Team rules can make or break a season. There are two important factors in whether or not team rules make an impact on your team: 1) Everyone has to know the rules, and 2) You have to enforce them. While I can only encourage you to hold your players accountable and cheer you on for sticking to your guns, I CAN provide you with a list of broadly applicable team rules which any coach can implement.
The rules which are covered in this printable include the following:
An absence policy
A late policy
How to resolve issues
Potential/likely disciplinary action for different situations
While this set of rules has always worked for me, maybe you want to be a little more strict or a little more lenient. Feel free to use these team rules more as a guideline and create your own list.
I highly suggest you print out your team rules and give two copies to each player; one for them, and one for their parent or guardian. You should always have a copy on you as well, in case something comes up and you need to reference the policies.
Once you decide the rules you will enforce, I also suggest emailing a copy to your club director. This way they understand what your policies are. Sending them a copy before your season even starts also lets them know that you have your season planned out and are prepared, which is a great impression to make when you are a new coach.
Download here: Team Rules for Volleyball
Good luck this season, coaches! Don't forget to bookmark www.getthepancake.com and check back often for more resources. Want to be notified when new blog posts are up or when I have other exciting announcements? Sign up to receive email updates!
This weekend I was working with young players (7th graders) during club volleyball tryouts. At this age, there are going to be a few players who stand out that have played club before or are just naturally athletic. There are also going to be a few people who have never played before and are just mimicking what they see others doing, even though they’ve had no formal training. My court was no different, and there were plenty of times I saw the opportunity to tweak a player’s movements or form to improve their performance. While this takes some one on one time with a player, it is definitely worth it to step aside for a minute or two and help them (read more at the bottom on why this can work to your benefit, even during tryouts).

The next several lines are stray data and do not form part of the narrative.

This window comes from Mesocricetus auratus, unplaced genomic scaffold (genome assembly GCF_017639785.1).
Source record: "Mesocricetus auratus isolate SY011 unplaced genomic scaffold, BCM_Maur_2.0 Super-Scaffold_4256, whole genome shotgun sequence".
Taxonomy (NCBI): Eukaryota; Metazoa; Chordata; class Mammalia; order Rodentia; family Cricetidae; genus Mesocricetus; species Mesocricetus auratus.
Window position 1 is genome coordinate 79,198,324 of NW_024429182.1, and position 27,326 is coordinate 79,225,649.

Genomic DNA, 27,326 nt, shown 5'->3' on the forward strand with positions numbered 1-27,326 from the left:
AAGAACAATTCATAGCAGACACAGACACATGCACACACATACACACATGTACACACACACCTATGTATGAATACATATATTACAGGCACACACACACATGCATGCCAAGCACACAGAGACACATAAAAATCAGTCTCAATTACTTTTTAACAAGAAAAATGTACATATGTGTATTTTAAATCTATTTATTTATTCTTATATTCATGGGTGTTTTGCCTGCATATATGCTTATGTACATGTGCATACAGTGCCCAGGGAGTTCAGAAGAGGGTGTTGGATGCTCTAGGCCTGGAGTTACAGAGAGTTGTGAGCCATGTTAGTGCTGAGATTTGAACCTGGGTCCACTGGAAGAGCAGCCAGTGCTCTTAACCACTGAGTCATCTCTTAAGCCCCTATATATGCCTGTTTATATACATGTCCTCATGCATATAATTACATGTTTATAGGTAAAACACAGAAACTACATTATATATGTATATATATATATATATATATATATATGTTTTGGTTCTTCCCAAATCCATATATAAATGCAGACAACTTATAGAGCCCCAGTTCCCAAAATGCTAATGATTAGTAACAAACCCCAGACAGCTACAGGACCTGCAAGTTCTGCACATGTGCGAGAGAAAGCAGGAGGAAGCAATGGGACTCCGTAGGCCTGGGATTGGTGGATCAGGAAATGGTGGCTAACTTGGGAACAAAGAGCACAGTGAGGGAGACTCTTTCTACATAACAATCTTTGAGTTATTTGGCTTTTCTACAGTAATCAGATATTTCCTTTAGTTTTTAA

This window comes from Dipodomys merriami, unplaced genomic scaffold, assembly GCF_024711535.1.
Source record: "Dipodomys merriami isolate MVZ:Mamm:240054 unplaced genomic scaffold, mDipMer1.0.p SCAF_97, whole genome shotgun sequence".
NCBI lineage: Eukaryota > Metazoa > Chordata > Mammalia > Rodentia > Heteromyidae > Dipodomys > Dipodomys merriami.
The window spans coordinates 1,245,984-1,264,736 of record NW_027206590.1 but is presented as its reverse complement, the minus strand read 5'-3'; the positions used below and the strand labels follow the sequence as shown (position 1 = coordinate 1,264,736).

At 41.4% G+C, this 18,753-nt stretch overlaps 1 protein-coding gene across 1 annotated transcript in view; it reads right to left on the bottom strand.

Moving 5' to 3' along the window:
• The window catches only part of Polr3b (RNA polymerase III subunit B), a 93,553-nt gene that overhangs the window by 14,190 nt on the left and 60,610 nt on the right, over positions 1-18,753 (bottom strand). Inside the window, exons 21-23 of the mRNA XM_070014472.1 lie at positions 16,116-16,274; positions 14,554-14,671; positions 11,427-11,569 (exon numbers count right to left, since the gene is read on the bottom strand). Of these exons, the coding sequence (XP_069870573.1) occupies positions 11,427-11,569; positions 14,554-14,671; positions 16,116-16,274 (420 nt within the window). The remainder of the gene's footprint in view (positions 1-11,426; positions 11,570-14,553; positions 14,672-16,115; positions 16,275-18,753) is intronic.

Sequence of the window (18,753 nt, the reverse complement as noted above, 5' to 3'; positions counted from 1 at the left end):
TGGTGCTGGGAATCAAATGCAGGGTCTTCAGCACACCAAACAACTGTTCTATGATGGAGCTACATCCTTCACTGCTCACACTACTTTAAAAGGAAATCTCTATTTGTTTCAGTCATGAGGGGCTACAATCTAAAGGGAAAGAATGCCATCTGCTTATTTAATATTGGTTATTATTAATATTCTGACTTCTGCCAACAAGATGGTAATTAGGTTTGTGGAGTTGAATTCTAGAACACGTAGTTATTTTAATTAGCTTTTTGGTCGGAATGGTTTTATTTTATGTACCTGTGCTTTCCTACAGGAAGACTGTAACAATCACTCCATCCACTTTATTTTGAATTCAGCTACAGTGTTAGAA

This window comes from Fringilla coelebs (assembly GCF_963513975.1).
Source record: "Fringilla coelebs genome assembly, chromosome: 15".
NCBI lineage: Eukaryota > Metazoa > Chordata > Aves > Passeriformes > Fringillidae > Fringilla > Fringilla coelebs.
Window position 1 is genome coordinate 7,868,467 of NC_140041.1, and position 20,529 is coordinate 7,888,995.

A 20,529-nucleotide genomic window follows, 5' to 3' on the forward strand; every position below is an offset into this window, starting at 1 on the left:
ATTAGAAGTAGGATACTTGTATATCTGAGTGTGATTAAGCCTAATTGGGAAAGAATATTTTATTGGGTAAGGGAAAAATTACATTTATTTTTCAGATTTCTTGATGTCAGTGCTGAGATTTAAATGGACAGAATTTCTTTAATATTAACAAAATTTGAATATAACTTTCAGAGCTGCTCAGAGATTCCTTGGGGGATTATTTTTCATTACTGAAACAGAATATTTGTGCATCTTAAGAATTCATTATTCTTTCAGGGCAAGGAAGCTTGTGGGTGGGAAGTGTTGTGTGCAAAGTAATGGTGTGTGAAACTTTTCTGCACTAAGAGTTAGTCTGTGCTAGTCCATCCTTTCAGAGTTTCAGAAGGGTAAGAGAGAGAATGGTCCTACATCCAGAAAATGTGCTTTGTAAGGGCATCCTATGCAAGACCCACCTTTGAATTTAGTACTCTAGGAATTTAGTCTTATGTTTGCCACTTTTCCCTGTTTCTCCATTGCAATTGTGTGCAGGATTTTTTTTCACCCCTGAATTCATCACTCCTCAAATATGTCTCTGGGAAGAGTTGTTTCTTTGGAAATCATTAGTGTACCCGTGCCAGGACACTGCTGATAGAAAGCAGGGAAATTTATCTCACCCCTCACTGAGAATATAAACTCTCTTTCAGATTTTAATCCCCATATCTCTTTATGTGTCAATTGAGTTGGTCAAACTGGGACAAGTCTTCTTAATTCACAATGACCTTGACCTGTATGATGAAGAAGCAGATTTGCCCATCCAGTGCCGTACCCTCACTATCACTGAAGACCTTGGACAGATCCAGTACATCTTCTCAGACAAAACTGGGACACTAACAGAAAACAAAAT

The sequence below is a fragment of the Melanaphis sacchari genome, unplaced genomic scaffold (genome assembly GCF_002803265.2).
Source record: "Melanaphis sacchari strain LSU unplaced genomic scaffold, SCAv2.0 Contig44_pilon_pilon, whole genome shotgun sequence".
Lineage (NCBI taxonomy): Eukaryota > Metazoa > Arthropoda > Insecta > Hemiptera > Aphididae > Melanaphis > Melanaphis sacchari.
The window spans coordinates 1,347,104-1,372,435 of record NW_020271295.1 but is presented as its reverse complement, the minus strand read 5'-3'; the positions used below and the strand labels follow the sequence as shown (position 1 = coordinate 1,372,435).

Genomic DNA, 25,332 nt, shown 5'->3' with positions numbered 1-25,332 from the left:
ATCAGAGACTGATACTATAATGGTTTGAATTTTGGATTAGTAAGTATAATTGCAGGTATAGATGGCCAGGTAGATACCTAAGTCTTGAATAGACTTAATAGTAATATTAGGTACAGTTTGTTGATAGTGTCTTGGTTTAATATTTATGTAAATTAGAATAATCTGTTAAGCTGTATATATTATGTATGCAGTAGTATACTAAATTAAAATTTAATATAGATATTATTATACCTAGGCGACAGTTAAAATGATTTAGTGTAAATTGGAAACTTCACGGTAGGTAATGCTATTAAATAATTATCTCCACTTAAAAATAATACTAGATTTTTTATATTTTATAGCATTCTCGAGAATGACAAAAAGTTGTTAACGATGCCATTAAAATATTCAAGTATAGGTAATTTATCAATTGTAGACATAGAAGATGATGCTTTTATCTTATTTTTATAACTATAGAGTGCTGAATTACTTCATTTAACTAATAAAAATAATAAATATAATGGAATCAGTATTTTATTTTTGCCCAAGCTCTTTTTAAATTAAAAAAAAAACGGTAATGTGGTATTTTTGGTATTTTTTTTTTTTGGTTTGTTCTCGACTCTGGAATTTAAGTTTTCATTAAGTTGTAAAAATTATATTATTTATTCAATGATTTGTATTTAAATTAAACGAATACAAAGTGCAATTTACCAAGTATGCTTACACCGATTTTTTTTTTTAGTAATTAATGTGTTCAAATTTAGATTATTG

Volleyball is a sport which uses complicated movements which often have three, four, or even more elements. This can make correcting bad form a challenge. In passing for example, once you fix the footwork, you need to worry about the platform. And then the movement to the ball. And then shrugging the shoulders/angling the platform/pushing with the legs/etc. You can forget about them calling the ball at this point. The brain is on overdrive just to step in the right direction with all of that input.
READ MORE: Pre-Made Volleyball Practice Plan: Learning Setting and Attacking